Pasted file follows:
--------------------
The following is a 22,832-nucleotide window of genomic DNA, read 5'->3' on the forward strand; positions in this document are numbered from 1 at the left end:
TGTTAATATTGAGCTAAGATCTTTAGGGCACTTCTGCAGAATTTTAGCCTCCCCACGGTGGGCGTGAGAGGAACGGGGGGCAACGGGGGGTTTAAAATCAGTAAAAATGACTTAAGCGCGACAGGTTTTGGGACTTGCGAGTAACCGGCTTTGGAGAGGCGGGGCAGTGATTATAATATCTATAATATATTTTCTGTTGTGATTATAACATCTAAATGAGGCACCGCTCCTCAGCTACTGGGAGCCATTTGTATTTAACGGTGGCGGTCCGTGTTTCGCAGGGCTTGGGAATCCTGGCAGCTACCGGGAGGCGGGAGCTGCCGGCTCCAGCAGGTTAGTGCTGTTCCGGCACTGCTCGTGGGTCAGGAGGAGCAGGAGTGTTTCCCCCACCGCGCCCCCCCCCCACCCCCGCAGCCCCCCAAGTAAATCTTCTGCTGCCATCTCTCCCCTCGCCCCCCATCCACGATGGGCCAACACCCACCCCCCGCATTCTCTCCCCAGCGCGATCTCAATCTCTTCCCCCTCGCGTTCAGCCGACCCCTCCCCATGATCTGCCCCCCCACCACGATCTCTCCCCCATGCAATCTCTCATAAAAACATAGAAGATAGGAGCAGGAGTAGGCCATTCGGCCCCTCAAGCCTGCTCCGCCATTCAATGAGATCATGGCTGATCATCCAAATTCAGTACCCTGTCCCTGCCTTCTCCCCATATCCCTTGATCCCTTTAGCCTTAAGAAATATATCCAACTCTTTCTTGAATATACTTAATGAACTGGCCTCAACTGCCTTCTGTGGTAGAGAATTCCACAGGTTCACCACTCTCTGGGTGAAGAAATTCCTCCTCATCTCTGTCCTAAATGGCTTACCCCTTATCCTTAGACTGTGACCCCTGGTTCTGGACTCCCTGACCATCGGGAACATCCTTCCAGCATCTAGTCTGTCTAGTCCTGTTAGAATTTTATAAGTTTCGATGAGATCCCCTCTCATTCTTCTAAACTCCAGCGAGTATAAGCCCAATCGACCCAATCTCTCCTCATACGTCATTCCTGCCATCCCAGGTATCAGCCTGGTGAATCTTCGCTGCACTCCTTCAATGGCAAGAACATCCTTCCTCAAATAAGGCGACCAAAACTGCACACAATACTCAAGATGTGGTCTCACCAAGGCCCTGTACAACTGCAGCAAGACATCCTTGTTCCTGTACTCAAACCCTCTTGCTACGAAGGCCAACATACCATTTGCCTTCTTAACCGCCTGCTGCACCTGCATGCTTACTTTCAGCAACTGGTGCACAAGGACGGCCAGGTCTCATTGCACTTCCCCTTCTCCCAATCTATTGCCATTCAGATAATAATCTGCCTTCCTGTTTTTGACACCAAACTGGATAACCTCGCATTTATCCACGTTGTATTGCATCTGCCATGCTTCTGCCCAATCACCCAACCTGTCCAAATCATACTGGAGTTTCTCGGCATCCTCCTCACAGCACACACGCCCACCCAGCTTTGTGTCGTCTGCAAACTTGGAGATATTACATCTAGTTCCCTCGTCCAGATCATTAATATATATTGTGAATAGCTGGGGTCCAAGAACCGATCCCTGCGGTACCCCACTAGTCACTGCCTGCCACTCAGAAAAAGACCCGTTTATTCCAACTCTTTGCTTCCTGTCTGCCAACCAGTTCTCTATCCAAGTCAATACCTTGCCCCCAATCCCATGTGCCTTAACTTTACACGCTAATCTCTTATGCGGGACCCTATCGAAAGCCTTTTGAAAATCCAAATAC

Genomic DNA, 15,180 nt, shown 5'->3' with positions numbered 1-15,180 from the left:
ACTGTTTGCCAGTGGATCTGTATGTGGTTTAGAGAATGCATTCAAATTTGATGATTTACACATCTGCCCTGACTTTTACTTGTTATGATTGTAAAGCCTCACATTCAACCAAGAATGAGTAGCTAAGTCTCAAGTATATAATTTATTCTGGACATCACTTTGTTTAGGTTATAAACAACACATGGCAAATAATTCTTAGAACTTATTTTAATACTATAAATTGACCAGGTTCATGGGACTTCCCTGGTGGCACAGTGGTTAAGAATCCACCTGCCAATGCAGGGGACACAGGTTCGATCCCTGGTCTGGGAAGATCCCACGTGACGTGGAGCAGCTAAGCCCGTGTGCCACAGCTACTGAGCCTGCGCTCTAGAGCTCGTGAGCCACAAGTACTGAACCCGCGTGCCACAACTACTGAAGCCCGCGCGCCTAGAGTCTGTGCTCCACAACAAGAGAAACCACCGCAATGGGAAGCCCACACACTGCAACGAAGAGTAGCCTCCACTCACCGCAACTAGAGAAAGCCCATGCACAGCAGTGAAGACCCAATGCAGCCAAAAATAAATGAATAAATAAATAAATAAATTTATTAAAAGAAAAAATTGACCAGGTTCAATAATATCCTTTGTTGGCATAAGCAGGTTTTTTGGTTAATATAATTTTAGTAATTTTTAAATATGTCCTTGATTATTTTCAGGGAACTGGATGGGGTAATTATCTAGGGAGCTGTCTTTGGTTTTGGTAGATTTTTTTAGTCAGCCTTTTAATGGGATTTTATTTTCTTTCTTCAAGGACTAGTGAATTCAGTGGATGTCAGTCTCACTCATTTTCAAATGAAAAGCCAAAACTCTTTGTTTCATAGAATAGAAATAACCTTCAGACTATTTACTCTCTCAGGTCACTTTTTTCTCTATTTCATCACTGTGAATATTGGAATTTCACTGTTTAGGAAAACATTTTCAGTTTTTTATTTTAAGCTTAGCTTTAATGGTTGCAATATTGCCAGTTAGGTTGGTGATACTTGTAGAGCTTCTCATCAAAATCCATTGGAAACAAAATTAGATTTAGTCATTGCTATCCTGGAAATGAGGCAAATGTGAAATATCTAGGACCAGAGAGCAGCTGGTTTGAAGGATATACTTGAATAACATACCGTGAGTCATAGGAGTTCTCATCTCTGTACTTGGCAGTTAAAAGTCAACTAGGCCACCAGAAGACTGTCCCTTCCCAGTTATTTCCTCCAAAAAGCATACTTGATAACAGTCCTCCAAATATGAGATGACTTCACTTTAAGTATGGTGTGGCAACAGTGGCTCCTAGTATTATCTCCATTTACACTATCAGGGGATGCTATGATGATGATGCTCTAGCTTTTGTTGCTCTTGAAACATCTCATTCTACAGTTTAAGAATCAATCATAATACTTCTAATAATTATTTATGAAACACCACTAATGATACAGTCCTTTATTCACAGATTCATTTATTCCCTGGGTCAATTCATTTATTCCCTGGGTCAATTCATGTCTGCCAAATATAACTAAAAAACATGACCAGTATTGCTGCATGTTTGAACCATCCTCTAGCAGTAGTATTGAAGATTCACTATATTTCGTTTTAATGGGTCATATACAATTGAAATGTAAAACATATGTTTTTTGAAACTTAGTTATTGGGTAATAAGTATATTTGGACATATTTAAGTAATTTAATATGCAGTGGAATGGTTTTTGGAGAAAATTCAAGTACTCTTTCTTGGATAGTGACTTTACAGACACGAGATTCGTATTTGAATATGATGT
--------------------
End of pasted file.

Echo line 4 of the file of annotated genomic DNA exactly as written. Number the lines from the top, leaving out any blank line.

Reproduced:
ACTGTTTGCCAGTGGATCTGTATGTGGTTTAGAGAATGCATTCAAATTTGATGATTTACACATCTGCCCTGACTTTTACTTGTTATGATTGTAAAGCCTCACATTCAACCAAGAATGAGTAGCTAAGTCTCAAGTATATAATTTATTCTGGACATCACTTTGTTTAGGTTATAAACAACACATGGCAAATAATTCTTAGAACTTATTTTAATACTATAAATTGACCAGGTTCATGGGACTTCCCTGGTGGCACAGTGGTTAAGAATCCACCTGCCAATGCAGGGGACACAGGTTCGATCCCTGGTCTGGGAAGATCCCACGTGACGTGGAGCAGCTAAGCCCGTGTGCCACAGCTACTGAGCCTGCGCTCTAGAGCTCGTGAGCCACAAGTACTGAACCCGCGTGCCACAACTACTGAAGCCCGCGCGCCTAGAGTCTGTGCTCCACAACAAGAGAAACCACCGCAATGGGAAGCCCACACACTGCAACGAAGAGTAGCCTCCACTCACCGCAACTAGAGAAAGCCCATGCACAGCAGTGAAGACCCAATGCAGCCAAAAATAAATGAATAAATAAATAAATAAATTTATTAAAAGAAAAAATTGACCAGGTTCAATAATATCCTTTGTTGGCATAAGCAGGTTTTTTGGTTAATATAATTTTAGTAATTTTTAAATATGTCCTTGATTATTTTCAGGGAACTGGATGGGGTAATTATCTAGGGAGCTGTCTTTGGTTTTGGTAGATTTTTTTAGTCAGCCTTTTAATGGGATTTTATTTTCTTTCTTCAAGGACTAGTGAATTCAGTGGATGTCAGTCTCACTCATTTTCAAATGAAAAGCCAAAACTCTTTGTTTCATAGAATAGAAATAACCTTCAGACTATTTACTCTCTCAGGTCACTTTTTTCTCTATTTCATCACTGTGAATATTGGAATTTCACTGTTTAGGAAAACATTTTCAGTTTTTTATTTTAAGCTTAGCTTTAATGGTTGCAATATTGCCAGTTAGGTTGGTGATACTTGTAGAGCTTCTCATCAAAATCCATTGGAAACAAAATTAGATTTAGTCATTGCTATCCTGGAAATGAGGCAAATGTGAAATATCTAGGACCAGAGAGCAGCTGGTTTGAAGGATATACTTGAATAACATACCGTGAGTCATAGGAGTTCTCATCTCTGTACTTGGCAGTTAAAAGTCAACTAGGCCACCAGAAGACTGTCCCTTCCCAGTTATTTCCTCCAAAAAGCATACTTGATAACAGTCCTCCAAATATGAGATGACTTCACTTTAAGTATGGTGTGGCAACAGTGGCTCCTAGTATTATCTCCATTTACACTATCAGGGGATGCTATGATGATGATGCTCTAGCTTTTGTTGCTCTTGAAACATCTCATTCTACAGTTTAAGAATCAATCATAATACTTCTAATAATTATTTATGAAACACCACTAATGATACAGTCCTTTATTCACAGATTCATTTATTCCCTGGGTCAATTCATTTATTCCCTGGGTCAATTCATGTCTGCCAAATATAACTAAAAAACATGACCAGTATTGCTGCATGTTTGAACCATCCTCTAGCAGTAGTATTGAAGATTCACTATATTTCGTTTTAATGGGTCATATACAATTGAAATGTAAAACATATGTTTTTTGAAACTTAGTTATTGGGTAATAAGTATATTTGGACATATTTAAGTAATTTAATATGCAGTGGAATGGTTTTTGGAGAAAATTCAAGTACTCTTTCTTGGATAGTGACTTTACAGACACGAGATTCGTATTTGAATATGATGT